Psychological traumas are associated with any serious chronic illness.

 Whenever a person has a serious chronic illness …. COPD, emphysema, chronic heart disease, or a mental illness … two things happen to the sense of self.

First, they lose their protective belief that they are exempt from harm. Much of our sense of safety and willingness to take risks rests on a belief that serious harm or real trouble will never happen to us.  Young people especially still have this sense. Second, they lose their sense of a predictable, dependable future.

This results in some common defensive coping strategies.

These are self-management techniques that are basically maladaptive.  They don’t help people get what they really want, but they do provide temporary psychological refuge when confidence and self-image are taking a nose-dive.

  • Abusive criticism of others
  • Anger and attack
  • Apathy
  • Bargaining
  • Blaming others
  • Controlling or manipulative behavior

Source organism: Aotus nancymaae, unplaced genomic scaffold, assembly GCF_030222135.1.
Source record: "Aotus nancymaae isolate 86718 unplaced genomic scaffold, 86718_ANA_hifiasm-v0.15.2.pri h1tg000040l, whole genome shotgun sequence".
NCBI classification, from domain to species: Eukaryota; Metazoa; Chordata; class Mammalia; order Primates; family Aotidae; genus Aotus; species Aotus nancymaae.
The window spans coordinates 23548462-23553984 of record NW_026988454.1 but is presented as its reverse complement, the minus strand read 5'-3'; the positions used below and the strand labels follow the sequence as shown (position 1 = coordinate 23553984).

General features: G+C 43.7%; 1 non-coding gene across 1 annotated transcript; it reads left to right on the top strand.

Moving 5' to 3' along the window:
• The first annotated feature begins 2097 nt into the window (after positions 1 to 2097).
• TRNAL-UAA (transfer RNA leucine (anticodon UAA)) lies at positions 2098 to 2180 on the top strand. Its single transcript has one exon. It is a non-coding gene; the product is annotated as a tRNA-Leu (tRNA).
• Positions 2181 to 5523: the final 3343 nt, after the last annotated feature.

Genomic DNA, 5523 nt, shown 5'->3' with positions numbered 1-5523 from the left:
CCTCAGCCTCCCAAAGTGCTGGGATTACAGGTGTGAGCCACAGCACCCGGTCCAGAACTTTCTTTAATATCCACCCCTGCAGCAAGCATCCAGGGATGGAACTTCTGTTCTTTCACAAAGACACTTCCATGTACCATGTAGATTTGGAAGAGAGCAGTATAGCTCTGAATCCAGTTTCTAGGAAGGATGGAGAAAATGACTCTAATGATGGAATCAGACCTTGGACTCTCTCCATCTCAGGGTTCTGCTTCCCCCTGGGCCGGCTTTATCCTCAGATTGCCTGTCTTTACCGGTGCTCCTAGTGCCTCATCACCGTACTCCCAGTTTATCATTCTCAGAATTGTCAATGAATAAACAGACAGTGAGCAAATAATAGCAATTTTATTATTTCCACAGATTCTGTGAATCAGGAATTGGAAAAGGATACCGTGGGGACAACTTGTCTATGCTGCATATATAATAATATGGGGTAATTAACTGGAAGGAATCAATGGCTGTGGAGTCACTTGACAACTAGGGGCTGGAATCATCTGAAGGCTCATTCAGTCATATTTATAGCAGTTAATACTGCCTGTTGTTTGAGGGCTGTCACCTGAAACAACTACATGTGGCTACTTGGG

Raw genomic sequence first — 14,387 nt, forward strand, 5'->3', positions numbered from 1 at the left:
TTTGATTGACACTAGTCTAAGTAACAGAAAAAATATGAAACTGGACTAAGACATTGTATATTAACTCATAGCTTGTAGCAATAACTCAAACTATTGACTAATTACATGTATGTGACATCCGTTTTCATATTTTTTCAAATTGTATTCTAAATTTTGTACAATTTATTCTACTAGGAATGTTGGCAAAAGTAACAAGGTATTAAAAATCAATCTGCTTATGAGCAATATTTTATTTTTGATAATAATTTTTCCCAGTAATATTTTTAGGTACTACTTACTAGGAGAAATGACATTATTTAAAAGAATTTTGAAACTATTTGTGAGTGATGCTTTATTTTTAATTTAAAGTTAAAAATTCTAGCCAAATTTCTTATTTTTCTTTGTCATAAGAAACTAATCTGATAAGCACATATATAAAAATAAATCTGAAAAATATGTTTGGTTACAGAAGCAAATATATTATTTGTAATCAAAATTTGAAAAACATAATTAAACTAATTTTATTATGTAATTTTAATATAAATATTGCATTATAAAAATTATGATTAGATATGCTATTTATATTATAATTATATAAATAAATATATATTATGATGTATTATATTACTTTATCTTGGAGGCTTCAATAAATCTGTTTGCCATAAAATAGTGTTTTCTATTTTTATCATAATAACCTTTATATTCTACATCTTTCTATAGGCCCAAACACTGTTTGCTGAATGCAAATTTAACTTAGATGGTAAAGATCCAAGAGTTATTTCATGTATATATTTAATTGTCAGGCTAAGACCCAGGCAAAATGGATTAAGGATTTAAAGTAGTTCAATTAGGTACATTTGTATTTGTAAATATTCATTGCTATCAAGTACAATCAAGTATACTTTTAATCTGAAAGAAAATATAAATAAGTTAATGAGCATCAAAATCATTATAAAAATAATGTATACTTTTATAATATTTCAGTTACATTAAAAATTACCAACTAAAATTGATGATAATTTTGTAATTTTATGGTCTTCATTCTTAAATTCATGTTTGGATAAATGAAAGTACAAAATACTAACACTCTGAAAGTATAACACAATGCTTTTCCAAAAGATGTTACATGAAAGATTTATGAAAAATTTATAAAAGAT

• Defensiveness
  • Denial
  • Dependency
  • Doing nothing
  • Drug and alcohol abuse
  • Envy
  • Excessive sleeping
  • Haughtiness
  • Irritability
  • Quitting a job
  • Refusing help or services
  • Refusing medication
  • Rejection of family and friends
  • Resistance to change
  • Running away
  • Self-absorption
  • Suspicion
  • Withdrawal

From time to time in daily life, all of us will use one or more of these behaviors.  If we are criticized at work … snubbed by someone we thought was a friend … having a fight at home … we may use one of these behaviors if we feel momentarily crushed.  We complain or attack.  We “need a drink.” We get fed up and call in sick.

For us, these responses happen when we feel temporarily defeated.  We normally pull out of them quickly.  We turn to our social and personal life structure, finding comfort and reassurance.

The situation for people with mental illness is drastically different. Their social and personal life is vastly diminished. They often face poverty, stigma, disability, joblessness and social rejection. They are trapped in a runaway train going the wrong way.